The Bible

Bible Usage:


  • Included in Eastons: Yes
  • Included in Hitchcocks: No
  • Included in Naves: Yes
  • Included in Smiths: Yes
  • Included in Websters: Yes
  • Included in Strongs: Yes
  • Included in Thayers: Yes
  • Included in BDB: Yes

Strongs Concordance:


Easton's Bible Dictionary

Heb. zeeb, frequently referred to in Scripture as an emblem of treachery and cruelty. Jacob's prophecy, "Benjamin shall ravin as a wolf" (Genesis 49:27), represents the warlike character of that tribe (see Judges 19-21). Isaiah represents the peace of Messiah's kingdom by the words, "The wolf also shall dwell with the lamb" (Isaiah 11:6). The habits of the wolf are described in Jeremiah 5:6; Habakkuk 1:8; Zephaniah 3:3; Ezekiel 22:27; Matthew 7:15; 10:16; Acts 20:29. Wolves are still sometimes found in Palestine, and are the dread of shepherds, as of old.

Naves Topical Index

Genesis 49:27; Jeremiah 5:6; Ezekiel 22:27; Zephaniah 3:3; John 10:12


Of the enemies of the righteous
Matthew 7:15; Matthew 10:16; John 10:12; Acts 20:29

Of the reconciling power of the gospel
Isaiah 11:6

Smith's Bible Dictionary

There can be little doubt that the wolf of Palestine is the common Canis lupus , and that this is the animal so frequently mentioned in the Bible. (The wolf is a fierce animal of the same species as the dog, which it resembles. The common color is gray with a tinting of fawn, and the hair is long and black. The Syrian wolf is of lighter color than the wolf of Europe it is the dread of the shepherds of Palestine.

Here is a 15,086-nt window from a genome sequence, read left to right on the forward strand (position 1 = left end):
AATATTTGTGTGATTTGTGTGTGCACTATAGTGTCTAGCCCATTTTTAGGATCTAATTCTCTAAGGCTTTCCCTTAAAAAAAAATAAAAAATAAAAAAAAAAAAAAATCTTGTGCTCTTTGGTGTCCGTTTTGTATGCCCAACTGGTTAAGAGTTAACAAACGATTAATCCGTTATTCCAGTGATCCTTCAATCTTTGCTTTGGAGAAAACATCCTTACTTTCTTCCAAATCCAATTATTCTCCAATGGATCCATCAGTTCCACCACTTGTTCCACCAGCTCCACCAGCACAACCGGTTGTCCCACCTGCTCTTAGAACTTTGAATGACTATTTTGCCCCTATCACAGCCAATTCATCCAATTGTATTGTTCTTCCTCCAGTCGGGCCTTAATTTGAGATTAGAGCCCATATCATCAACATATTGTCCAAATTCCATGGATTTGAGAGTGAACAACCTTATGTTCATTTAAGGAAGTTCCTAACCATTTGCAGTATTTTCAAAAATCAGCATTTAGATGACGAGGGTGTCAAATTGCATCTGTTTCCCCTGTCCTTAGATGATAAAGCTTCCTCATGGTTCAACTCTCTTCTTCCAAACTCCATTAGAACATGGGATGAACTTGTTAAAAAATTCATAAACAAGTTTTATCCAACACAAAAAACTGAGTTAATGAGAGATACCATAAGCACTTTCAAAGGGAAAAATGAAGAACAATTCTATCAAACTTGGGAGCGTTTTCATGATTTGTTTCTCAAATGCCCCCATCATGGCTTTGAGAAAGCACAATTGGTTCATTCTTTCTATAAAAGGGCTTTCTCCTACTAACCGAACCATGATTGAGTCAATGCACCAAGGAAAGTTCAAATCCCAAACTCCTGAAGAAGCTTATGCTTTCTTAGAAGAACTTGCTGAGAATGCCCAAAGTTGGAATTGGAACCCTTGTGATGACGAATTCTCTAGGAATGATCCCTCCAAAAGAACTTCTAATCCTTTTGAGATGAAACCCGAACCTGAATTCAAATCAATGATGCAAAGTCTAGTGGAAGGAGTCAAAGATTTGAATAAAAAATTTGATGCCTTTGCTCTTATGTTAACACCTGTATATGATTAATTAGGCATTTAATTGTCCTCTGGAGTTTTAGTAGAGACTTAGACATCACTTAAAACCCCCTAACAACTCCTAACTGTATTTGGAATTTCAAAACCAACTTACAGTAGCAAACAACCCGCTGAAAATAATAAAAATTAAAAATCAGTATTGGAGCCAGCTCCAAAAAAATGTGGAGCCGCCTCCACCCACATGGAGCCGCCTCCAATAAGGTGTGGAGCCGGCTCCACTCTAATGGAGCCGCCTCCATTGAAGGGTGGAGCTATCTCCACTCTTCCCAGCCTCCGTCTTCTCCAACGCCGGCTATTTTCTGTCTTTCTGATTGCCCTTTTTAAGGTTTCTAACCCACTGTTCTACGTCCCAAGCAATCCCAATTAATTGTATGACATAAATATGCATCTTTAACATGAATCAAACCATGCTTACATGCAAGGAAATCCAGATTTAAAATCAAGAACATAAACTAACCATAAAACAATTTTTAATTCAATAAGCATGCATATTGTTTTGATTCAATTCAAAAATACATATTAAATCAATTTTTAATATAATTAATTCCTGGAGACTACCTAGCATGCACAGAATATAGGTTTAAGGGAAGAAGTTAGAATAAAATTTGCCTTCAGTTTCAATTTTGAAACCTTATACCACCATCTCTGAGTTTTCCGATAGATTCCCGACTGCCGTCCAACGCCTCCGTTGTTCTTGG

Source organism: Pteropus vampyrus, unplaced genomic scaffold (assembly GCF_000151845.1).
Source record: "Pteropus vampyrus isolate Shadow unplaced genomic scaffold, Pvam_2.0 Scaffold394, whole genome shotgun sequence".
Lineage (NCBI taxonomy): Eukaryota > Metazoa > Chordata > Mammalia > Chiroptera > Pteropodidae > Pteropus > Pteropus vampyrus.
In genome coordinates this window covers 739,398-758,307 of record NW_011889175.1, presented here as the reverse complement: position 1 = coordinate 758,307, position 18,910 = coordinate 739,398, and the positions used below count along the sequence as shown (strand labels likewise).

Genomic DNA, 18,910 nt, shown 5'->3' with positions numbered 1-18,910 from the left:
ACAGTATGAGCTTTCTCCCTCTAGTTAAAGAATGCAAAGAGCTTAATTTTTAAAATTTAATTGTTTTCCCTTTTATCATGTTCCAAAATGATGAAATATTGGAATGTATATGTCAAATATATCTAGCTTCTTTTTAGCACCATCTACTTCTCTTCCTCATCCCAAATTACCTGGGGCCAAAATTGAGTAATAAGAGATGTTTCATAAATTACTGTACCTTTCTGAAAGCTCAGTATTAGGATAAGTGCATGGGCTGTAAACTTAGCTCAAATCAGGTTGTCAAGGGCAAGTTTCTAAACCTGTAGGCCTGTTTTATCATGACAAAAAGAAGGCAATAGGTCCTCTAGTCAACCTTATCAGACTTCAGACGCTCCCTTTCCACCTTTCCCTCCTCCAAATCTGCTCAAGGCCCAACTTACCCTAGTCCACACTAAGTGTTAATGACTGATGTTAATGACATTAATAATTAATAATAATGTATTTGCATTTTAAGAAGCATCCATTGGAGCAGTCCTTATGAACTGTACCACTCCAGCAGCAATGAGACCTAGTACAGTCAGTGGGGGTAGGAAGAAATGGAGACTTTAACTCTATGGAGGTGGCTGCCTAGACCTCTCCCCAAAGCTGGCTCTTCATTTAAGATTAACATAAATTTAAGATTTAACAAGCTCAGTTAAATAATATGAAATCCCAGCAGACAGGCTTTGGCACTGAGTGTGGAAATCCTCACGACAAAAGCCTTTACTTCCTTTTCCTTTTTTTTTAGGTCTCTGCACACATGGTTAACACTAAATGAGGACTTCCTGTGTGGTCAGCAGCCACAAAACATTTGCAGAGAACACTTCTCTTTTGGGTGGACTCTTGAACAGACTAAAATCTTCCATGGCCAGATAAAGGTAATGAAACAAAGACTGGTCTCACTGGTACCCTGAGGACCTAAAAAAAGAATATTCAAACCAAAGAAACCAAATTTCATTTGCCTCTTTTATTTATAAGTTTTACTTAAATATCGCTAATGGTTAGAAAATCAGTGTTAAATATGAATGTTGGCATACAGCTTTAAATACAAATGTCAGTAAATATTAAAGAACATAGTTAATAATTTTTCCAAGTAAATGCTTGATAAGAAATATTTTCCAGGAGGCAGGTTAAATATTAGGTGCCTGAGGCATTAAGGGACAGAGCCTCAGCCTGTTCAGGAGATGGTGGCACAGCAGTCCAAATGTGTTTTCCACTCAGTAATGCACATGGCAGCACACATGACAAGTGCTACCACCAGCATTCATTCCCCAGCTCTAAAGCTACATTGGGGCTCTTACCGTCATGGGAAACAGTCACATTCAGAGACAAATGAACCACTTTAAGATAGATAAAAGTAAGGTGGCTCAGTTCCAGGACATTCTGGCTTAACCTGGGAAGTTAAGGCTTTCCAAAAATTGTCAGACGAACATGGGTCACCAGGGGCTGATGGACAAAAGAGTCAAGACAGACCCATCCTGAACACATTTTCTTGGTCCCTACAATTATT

ED.) Wolves were doubtless far more common in biblical times than they are now, though they are occasionally seen by modern travellers. The following are the scriptural allusions to the wolf- Its ferocity is mentioned in (Genesis 49:27; Ezekiel 22:27); Habakkuk 1:8; Matthew 7:15 Its nocturnal habits, in (Jeremiah 5:6; Zephaniah 3:3); Habakkuk 1:8 Its attacking sheep and lambs, (Matthew 10:16; Luke 10:3; John 10:12) Isaiah (Isaiah 11:6; 65:25) foretells the peaceful reign of the Messiah under the metaphor of a wolf dwelling with a lamb- cruel persecutors are compared with wolves. (Matthew 10:16; Acts 20:29)

Webster's 1828 Dictionary

WOLF, noun WULF. [G., Gr.]

1. An animal of the genus Canis, a beast of prey that kills sheep and other small domestic animals; called sometimes the wild dog. The wolf is crafty, greedy and ravenous.

2. A small white worm or maggot, which infests granaries.

3. An eating ulcer.

Webster's 1828 Dictionary

WOLF-DOG, noun

1. A dog of a large breed, kept to guard sheep.

2. A dog supposed to be bred between a dog and a wolf.

Webster's 1828 Dictionary

WOLF-FISH, noun A fish, the lupus marinus, (the Anarrhichas lupus of Linne; ) a fierce voracious fish of the northern seas.

Webster's 1828 Dictionary

WOLFISH, adjective Like a wolf; having the qualities or form of a wolf; as a wolfish visage; wolfish designs.

Webster's 1828 Dictionary

WOLF-NET, noun A kind of net used in fishing, which takes great numbers.

Webster's 1828 Dictionary

WOLFRAM, noun In mineralogy, an ore of tungsten. Its color is generally a brownish of grayish black; when cut with a knife, it gives a reddish brown streak. It occurs massive and crystalized, and in concentric lamellar concretions.

Webster's 1828 Dictionary


1. A poisonous plant of the genus Aconitum; aconite.

2. The winter aconite, or Helleborus hyemalis.

Webster's 1828 Dictionary

WOLFS-CLAW, noun A plant of the genus Lycopodium.

Webster's 1828 Dictionary

WOLFS-MILK, noun An herb.

Webster's 1828 Dictionary

WOLFS-PEACH, noun A plant of the genus Solanum, (S. Lycopersicum)